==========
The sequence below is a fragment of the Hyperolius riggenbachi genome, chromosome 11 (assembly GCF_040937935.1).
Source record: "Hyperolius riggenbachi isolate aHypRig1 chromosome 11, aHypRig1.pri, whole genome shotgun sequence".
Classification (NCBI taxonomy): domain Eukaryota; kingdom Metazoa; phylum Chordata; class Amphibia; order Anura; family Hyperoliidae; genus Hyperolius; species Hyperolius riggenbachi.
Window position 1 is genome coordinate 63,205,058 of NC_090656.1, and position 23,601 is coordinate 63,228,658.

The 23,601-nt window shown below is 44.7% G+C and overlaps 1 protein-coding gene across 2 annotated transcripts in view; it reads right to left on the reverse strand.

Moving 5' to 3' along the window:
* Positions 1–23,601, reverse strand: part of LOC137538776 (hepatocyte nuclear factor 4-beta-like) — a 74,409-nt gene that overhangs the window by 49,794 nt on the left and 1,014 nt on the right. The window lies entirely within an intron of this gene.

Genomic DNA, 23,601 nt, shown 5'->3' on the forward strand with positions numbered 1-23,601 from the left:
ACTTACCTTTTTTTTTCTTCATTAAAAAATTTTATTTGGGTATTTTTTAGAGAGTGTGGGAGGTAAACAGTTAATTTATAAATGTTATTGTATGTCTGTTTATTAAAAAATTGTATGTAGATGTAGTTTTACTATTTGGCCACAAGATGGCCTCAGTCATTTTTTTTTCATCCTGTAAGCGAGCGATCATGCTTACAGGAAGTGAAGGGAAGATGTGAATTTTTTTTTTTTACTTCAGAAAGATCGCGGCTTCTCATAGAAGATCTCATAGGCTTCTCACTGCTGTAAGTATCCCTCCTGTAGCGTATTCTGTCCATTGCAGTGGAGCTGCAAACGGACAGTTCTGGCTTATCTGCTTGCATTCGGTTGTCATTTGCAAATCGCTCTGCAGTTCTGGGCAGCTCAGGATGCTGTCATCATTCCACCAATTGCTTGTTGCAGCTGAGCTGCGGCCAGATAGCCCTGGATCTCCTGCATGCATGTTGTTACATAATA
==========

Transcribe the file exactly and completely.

The sequence below is a fragment of the Hyperolius riggenbachi genome, chromosome 11 (assembly GCF_040937935.1).
Source record: "Hyperolius riggenbachi isolate aHypRig1 chromosome 11, aHypRig1.pri, whole genome shotgun sequence".
Classification (NCBI taxonomy): domain Eukaryota; kingdom Metazoa; phylum Chordata; class Amphibia; order Anura; family Hyperoliidae; genus Hyperolius; species Hyperolius riggenbachi.
Window position 1 is genome coordinate 63,205,058 of NC_090656.1, and position 23,601 is coordinate 63,228,658.

The 23,601-nt window shown below is 44.7% G+C and overlaps 1 protein-coding gene across 2 annotated transcripts in view; it reads right to left on the reverse strand.

Moving 5' to 3' along the window:
* Positions 1–23,601, reverse strand: part of LOC137538776 (hepatocyte nuclear factor 4-beta-like) — a 74,409-nt gene that overhangs the window by 49,794 nt on the left and 1,014 nt on the right. The window lies entirely within an intron of this gene.

Genomic DNA, 23,601 nt, shown 5'->3' on the forward strand with positions numbered 1-23,601 from the left:
ACTTACCTTTTTTTTTCTTCATTAAAAAATTTTATTTGGGTATTTTTTAGAGAGTGTGGGAGGTAAACAGTTAATTTATAAATGTTATTGTATGTCTGTTTATTAAAAAATTGTATGTAGATGTAGTTTTACTATTTGGCCACAAGATGGCCTCAGTCATTTTTTTTTCATCCTGTAAGCGAGCGATCATGCTTACAGGAAGTGAAGGGAAGATGTGAATTTTTTTTTTTTACTTCAGAAAGATCGCGGCTTCTCATAGAAGATCTCATAGGCTTCTCACTGCTGTAAGTATCCCTCCTGTAGCGTATTCTGTCCATTGCAGTGGAGCTGCAAACGGACAGTTCTGGCTTATCTGCTTGCATTCGGTTGTCATTTGCAAATCGCTCTGCAGTTCTGGGCAGCTCAGGATGCTGTCATCATTCCACCAATTGCTTGTTGCAGCTGAGCTGCGGCCAGATAGCCCTGGATCTCCTGCATGCATGTTGTTACATAATA